phosphorus_32_for_craniopharyngioma

Phosphorus 32 for craniopharyngioma

Radioactive phosphorus 32 (P32) has been used as brachytherapy for craniopharyngioma treatment with the hope of providing local control of enlarging tumor cysts. Brachytherapy has commonly been used as an adjunct to the standard treatment of surgery and external beam radiation (EBR). Historically, multimodal treatment, including EBR, has shown tumor control rates as high as 70% at 10 years after treatment. However, EBR is associated with significant long-term risks, including visual deficits, endocrine dysfunction, and cognitive decline. Theoretically, brachytherapy may provide focused local radiation that controls or shrinks a symptomatic cyst without exposing the patient to the risks of EBR.


Thirty-two patients with recurrent craniopharyngioma underwent phosphorus-32 colloid interstitial radiotherapy. The tumor imaging features were classified into 4 types according to the thickness of the cyst wall and signals of the cyst contents as shown by computed tomography (CT) and magnetic resonance imaging (MRI) images. Protein expressions of VEGF and VEGFR2 in craniopharyngioma tissues were evaluated with immunohistochemistry before radiotherapy. The tumor radiosensitivity was determined at 12 months after the interstitial radiotherapy.VEGF mainly expressed in the tumor cytoplasm, and VEGFR-2 expressed either in vascular endothelial cells or in tumor endothelial cells. VEGF/VEGFR-2 expressions varied significantly in cases sensitive or insensitive to the radiotherapy (VEGF: P = .028; VEGFR-2: P = .017). Tumor imaging features were associated with the therapeutic efficacy of interstitial radiotherapy (P = .000). VEGF expression had no association with the imaging features of tumors (P = .226), but VEGFR-2 expression was associated with the imaging features of tumors (P = .008).Our results confirmed the association among imaging features, VEGFR-2 expressions, and tumor radiosensitivity in craniopharyngiomas. Imaging features and VEGFR-2 expressions may add useful data to the radiosensitive assessment of craniopharyngiomas 1).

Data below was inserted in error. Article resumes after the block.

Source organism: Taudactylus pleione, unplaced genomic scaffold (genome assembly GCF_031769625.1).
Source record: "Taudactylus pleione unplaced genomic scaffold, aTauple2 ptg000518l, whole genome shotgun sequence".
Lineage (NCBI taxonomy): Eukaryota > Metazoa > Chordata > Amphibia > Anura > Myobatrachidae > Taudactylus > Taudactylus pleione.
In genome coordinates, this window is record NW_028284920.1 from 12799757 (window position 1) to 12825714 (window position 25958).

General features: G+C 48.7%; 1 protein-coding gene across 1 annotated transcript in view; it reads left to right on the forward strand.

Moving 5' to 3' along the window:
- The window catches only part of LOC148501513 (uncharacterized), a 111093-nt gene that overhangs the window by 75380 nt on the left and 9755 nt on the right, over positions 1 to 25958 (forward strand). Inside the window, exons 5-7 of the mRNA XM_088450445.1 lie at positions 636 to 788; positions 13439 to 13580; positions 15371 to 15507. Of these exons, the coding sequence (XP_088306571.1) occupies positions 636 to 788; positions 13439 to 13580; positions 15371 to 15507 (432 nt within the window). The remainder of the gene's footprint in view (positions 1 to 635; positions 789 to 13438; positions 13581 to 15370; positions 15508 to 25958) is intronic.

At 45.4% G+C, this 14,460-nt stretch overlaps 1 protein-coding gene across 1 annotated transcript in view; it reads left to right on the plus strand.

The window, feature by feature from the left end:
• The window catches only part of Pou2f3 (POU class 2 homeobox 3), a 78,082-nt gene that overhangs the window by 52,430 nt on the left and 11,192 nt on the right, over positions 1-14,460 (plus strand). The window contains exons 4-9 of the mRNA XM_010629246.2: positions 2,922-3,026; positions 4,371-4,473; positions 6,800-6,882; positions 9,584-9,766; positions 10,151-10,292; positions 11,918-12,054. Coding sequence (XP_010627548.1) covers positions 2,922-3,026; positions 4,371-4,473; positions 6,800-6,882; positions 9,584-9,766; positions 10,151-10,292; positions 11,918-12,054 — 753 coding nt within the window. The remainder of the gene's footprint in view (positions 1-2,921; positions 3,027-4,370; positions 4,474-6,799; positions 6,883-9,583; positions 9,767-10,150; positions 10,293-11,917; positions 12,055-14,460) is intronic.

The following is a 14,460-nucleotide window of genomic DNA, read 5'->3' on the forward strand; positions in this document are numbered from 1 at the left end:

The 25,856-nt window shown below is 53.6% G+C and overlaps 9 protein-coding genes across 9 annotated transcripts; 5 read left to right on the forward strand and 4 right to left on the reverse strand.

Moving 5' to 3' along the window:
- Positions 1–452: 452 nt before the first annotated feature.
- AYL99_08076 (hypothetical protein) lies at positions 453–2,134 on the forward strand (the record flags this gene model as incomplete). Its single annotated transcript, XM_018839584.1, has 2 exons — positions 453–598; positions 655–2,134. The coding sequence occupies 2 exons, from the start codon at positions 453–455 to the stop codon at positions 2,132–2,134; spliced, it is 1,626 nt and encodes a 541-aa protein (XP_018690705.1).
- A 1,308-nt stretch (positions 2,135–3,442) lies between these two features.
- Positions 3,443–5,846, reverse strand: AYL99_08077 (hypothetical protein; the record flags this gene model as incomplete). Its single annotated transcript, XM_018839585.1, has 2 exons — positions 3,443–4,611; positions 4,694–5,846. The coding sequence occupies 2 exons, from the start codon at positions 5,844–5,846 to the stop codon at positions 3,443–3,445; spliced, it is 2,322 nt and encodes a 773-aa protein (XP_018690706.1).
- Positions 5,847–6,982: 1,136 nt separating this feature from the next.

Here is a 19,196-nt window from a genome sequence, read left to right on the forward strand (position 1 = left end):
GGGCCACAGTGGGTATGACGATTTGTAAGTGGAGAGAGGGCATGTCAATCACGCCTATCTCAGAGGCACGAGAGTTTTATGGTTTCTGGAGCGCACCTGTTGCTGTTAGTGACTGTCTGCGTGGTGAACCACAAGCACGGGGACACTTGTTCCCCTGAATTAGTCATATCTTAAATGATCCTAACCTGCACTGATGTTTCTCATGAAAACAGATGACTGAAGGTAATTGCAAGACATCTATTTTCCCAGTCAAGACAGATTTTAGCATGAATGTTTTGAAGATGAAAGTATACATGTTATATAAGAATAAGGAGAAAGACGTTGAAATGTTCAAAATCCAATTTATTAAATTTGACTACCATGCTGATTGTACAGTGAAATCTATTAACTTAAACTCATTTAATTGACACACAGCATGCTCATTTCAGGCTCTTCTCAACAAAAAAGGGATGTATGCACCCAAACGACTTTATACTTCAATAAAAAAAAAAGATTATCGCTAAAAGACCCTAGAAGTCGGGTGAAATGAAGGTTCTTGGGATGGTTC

Ansari et al., reviewed their experiences with craniopharyngioma patients treated with P32 brachytherapy as the primary treatment without EBR. The authors reviewed these patients' records to evaluate whether this strategy effectively controls tumor growth, thus avoiding the need for further surgery or EBR.

Ansari et al performed a retrospective review of pediatric patients treated for craniopharyngioma between 1997 and 2004. This was the time period during which the authors' institution had a relatively high use of P32 for treatment of cystic craniopharyngioma. All patients who had surgery and injection of P32 without EBR were identified. The patient records were analyzed for complications, cyst control, need for further surgery, and need for future EBR.

Thirty-eight patients were treated for craniopharyngioma during the study period. Nine patients (23.7%) were identified who had surgery (resection or biopsy) with P32 brachytherapy but without initial EBR. These 9 patients represented the study group. For 1 patient (11.1%), there was a complication with the brachytherapy procedure. Five patients (55.5%) required subsequent surgery. Seven patients (77.7%) required subsequent EBR for tumor growth. The mean time between the injection of P32 and subsequent treatment was 1.67 ± 1.50 years (mean ± SD).

In this small but focused population, P32 treatment provided limited local control for cyst growth. Brachytherapy alone did not reliably avert the need for subsequent surgery or EBR 2).


1)
Hu C, Chen J, Meng Y, Zhang J, Wang Y, Liu R, Yu X. Phosphorus-32 interstitial radiotherapy for recurrent craniopharyngioma: Expressions of vascular endothelial growth factor and its receptor-2 and imaging features of tumors are associated with tumor radiosensitivity. Medicine (Baltimore). 2018 Jun;97(26):e11136. doi: 10.1097/MD.0000000000011136. PubMed PMID: 29952957.
2)
Ansari SF, Moore RJ, Boaz JC, Fulkerson DH. Efficacy of phosphorus-32 brachytherapy without external-beam radiation for long-term tumor control in patients with craniopharyngioma. J Neurosurg Pediatr. 2016 Apr;17(4):439-45. doi: 10.3171/2015.8.PEDS15317. Epub 2015 Dec 18. PubMed PMID: 26684761.
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  • Last modified: 2018/06/30 10:27
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